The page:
6)  Check your physical and mental states. If you are tired, sick, hungry, anxious, overwhelmed, etc., you are more likely to respond poorly. Wait until you feel better to address an important issue. Maybe this is a topic for a weekend discussion when the couple feels more rested. They could say, “Hey we need to talk about this because we have to get things done even though we are both tired. Let’s deal with this Saturday morning.”

 

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Should You Keep Secrets from Your Partner?

posted by Linda Mintle

secretI was in the grocery store yesterday. The tabloids at the check out were headlining the secret love child of yet another celebrity couple. While we tend to expect this from celebrity relationships, secrets are a problem. They don’t usually end well.

I am often asked if it is a good idea to reveal secrets to a partner.

The answer to this begins with a question. How does it feel to find out a secret after the fact? Do you really want to be surprised with a secret ten years into a marriage, especially one that may have impacted your decision to marry in the first place?

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Keeping secrets usually backfires.

Yes, secrets are difficult to bring out into the light, but keeping them sets the stage for heartache down the road. The hidden thing often surfaces later. Then the reaction is even more intense because now it is associated with dishonesty. Because of dishonesty, the impact is usually worse.

Furthermore, the person living with a secret carries a burden. That burden may interfere with intimacy as well. It’s hard to live with secrets—the guilt, the fear and anxiety of being found out rarely helps a relationship.

So should you keep secrets from your partner? Generally speaking, I’m not recommending it. Better to be honest. Otherwise, it makes trusting that person difficult. And trust is a building block of healthy relationships.

 

So

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10 Tips to Express Anger in a Healthy Way

posted by Linda Mintle

angry1We all get angry, right? But how we deal with others when we get angry makes a big difference. Here are 10 tips to express anger is way that helps your relationships, not hurts them.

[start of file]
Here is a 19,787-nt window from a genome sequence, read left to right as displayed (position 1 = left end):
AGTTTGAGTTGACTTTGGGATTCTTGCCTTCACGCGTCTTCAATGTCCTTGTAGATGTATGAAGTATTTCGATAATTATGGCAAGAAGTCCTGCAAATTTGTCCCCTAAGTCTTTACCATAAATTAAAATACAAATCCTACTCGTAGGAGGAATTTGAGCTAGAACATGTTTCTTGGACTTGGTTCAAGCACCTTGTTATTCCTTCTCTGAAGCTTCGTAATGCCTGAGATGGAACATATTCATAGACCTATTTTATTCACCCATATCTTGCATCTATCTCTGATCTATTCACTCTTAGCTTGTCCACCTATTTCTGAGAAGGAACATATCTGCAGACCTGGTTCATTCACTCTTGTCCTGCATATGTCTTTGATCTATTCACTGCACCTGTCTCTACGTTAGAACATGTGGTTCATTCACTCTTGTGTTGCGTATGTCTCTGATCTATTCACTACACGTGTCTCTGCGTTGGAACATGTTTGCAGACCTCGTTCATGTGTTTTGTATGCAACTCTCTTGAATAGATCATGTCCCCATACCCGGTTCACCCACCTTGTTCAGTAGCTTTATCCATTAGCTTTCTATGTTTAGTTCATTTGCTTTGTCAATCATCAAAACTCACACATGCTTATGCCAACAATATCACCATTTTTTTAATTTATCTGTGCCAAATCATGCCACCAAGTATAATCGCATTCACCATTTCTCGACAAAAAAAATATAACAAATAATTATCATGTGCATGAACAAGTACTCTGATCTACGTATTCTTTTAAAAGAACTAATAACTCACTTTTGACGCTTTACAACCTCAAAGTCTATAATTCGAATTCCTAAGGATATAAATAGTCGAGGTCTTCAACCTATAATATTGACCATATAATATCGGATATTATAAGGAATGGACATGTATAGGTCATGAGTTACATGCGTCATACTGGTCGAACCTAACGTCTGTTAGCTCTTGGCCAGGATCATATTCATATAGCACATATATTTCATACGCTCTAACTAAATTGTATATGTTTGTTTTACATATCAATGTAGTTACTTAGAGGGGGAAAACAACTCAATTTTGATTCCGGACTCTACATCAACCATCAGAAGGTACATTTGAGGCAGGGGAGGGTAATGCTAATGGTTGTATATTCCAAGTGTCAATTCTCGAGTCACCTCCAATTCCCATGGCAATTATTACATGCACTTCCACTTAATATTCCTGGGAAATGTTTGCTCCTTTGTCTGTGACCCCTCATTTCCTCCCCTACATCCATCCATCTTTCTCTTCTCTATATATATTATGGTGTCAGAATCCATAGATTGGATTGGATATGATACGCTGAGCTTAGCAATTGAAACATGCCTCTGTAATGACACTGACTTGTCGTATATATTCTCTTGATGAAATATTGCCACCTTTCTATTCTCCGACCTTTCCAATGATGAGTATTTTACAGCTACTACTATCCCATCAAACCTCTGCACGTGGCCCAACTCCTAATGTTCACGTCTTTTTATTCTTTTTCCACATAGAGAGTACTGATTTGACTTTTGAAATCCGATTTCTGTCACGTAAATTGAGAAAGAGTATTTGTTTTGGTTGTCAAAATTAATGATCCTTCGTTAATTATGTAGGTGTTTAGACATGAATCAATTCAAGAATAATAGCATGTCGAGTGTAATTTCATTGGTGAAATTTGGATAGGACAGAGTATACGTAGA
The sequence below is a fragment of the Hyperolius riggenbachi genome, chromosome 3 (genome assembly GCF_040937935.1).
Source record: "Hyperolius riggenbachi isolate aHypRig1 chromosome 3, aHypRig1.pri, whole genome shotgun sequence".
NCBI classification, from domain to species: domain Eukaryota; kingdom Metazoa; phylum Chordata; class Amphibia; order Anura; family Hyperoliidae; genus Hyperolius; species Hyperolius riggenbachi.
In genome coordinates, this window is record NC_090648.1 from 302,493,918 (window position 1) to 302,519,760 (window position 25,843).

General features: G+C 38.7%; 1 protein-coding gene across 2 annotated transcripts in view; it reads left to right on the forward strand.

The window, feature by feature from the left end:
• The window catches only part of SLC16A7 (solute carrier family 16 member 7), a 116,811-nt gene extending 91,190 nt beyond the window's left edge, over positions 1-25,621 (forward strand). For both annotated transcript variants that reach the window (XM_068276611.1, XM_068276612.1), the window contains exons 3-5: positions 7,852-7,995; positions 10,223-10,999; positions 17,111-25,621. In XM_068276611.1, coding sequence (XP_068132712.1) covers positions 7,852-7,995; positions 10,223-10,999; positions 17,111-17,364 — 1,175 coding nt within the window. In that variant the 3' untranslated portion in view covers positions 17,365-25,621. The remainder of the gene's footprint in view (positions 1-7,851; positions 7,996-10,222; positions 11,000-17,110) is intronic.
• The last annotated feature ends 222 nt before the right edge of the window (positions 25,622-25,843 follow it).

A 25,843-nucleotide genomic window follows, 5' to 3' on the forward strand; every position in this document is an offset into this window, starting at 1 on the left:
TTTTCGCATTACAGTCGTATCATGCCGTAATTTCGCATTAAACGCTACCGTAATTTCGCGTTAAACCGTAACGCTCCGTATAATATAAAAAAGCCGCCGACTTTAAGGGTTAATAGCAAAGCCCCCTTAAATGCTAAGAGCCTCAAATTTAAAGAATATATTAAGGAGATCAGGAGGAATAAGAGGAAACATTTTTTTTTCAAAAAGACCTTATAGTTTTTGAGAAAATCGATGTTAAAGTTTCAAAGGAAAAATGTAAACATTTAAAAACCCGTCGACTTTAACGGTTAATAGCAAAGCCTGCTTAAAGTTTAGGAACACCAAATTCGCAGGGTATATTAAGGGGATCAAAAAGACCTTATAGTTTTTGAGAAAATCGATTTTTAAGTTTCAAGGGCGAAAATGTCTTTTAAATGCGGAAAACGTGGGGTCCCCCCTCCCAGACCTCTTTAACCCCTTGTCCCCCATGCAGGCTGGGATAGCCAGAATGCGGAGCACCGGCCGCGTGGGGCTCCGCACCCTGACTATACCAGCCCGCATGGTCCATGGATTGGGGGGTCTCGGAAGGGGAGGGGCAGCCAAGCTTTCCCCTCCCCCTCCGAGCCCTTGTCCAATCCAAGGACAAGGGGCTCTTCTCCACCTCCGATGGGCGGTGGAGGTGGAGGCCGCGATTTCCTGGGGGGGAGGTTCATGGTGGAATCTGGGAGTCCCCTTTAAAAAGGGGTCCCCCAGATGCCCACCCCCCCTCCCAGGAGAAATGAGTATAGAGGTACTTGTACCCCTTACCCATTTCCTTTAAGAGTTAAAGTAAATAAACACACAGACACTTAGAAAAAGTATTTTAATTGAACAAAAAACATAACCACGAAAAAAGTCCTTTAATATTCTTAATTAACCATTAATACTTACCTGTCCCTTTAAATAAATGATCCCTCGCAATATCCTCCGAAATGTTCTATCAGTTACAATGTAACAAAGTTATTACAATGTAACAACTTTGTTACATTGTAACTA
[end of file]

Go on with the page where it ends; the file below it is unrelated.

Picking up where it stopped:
1)    Press pause. Don’t respond immediately when you feel intense anger. Stop and don’t speak. My dear brothers and sisters take note of this: Everyone should be quick to listen, slow to speak and slow to become angry… (James 1:19).

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2)    Stop trying to convert others to your point of view. Listen and accept differences.

3)    If you can’t calm down, don’t respond until you can. Stop the negative cycle by not engaging in the negative behavior. A quick-tempered person does foolish things, and the one who devises evil schemes is hated. Proverbs 14:17

4)    Stop talking about what made you angry. When you repeat the story over and over, you give it energy.

5)    Find the lesson in the anger. Is there something that needs to be corrected, changed, or dealt with better? Look for the lesson. Tremble and do not sin; when you are on your beds, search your hearts and be silent. Palm 4:4

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6)    Observe your feelings. Acknowledge the feeling and then let it go. Practice calming techniques. Better a patient person than a warrior, one with self-control than one who takes a city. Proverbs 16:32.

7)    Have fighting rules that keep anger from escalating. A hot-tempered person must pay the penalty; rescue them, and you will have to do it again. Proverbs 19:19

8)    When anger escalates, regroup. Fools give full vent to their rage, but the wise bring calm in the end. Proverbs 29:11

9)    Look at the big picture. Is your anger worth the relationship? It is more important to be right then to be merciful? But now you must also rid yourselves of all such things as these: anger, rage, malice, slander, and filthy language from your lips. Colossians 3:8

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10) Be around positive people who exercise good self-control when it comes to expressing anger. Do not make friends with a hot-tempered person,
do not associate with one easily angered. Proverbs 22:24

 

For more help Breaking Free from Anger and Unforgiveness

BFS_Anger_LG